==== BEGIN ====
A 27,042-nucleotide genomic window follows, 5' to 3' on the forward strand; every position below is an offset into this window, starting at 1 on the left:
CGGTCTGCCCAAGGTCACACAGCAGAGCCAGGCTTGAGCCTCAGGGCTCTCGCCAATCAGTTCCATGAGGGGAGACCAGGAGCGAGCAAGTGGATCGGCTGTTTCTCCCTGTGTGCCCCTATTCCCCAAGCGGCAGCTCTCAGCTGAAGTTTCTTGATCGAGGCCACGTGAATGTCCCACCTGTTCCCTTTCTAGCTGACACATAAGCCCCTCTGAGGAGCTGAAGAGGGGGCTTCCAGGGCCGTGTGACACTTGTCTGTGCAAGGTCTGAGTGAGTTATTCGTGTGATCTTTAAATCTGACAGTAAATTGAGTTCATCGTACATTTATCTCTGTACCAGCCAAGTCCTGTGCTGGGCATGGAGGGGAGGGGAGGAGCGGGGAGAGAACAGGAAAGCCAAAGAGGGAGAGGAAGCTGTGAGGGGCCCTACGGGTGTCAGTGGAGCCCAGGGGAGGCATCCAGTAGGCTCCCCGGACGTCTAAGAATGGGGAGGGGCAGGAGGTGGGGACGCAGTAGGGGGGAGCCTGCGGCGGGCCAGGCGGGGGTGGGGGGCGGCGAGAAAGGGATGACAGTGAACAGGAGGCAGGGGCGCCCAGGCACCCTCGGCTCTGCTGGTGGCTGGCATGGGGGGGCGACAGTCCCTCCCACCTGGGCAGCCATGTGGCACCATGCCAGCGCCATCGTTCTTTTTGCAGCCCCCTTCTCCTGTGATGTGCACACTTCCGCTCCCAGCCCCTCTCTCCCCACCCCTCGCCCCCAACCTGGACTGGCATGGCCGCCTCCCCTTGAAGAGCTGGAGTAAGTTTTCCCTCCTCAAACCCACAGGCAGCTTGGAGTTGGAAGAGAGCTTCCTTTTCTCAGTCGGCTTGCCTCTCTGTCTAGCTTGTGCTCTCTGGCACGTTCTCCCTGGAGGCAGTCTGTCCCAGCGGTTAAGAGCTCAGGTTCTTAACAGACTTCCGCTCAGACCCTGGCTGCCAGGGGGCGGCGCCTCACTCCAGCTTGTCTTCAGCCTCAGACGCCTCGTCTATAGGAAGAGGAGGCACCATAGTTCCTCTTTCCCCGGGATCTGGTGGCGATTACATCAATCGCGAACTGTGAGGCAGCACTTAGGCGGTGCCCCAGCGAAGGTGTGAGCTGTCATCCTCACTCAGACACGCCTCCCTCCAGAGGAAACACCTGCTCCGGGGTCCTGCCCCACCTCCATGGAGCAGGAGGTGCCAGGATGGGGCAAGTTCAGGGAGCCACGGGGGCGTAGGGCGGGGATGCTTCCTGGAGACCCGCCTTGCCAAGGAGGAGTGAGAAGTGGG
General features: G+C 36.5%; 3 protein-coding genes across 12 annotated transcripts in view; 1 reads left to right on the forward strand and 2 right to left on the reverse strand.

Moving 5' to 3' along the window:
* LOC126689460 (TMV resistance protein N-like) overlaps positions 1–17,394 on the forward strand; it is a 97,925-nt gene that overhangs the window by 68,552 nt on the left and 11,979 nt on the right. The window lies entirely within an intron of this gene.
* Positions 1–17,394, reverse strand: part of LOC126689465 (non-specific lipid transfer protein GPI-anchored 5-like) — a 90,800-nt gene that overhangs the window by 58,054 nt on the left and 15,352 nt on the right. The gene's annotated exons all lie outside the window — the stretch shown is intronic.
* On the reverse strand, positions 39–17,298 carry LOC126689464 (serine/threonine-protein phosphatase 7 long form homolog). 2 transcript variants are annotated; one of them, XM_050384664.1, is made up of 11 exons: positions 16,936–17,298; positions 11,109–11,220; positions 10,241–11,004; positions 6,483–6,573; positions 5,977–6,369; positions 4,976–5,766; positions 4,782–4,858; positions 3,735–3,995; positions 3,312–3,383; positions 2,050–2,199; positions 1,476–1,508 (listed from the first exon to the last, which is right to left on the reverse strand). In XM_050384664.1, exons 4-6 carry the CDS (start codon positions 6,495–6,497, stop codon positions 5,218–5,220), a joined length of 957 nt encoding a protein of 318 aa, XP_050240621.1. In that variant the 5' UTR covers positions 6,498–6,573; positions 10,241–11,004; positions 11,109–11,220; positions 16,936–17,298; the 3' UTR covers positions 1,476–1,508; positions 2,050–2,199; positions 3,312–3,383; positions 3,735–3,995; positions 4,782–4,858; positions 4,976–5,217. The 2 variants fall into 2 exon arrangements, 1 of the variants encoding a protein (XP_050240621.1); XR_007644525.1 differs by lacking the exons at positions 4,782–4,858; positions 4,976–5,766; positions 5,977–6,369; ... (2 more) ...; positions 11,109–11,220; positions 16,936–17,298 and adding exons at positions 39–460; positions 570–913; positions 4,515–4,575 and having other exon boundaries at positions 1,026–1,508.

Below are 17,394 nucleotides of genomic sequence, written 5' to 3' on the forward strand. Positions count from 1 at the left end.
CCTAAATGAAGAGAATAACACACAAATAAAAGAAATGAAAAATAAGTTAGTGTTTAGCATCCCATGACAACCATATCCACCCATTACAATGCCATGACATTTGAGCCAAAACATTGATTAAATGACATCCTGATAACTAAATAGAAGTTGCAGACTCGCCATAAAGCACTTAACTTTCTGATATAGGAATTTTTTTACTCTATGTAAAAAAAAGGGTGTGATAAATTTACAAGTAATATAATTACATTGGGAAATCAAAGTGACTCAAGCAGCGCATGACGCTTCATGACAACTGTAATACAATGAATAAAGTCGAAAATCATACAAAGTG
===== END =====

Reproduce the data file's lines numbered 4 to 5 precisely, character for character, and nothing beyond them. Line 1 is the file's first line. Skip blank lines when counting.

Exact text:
Moving 5' to 3' along the window:
* LOC126689460 (TMV resistance protein N-like) overlaps positions 1–17,394 on the forward strand; it is a 97,925-nt gene that overhangs the window by 68,552 nt on the left and 11,979 nt on the right. The window lies entirely within an intron of this gene.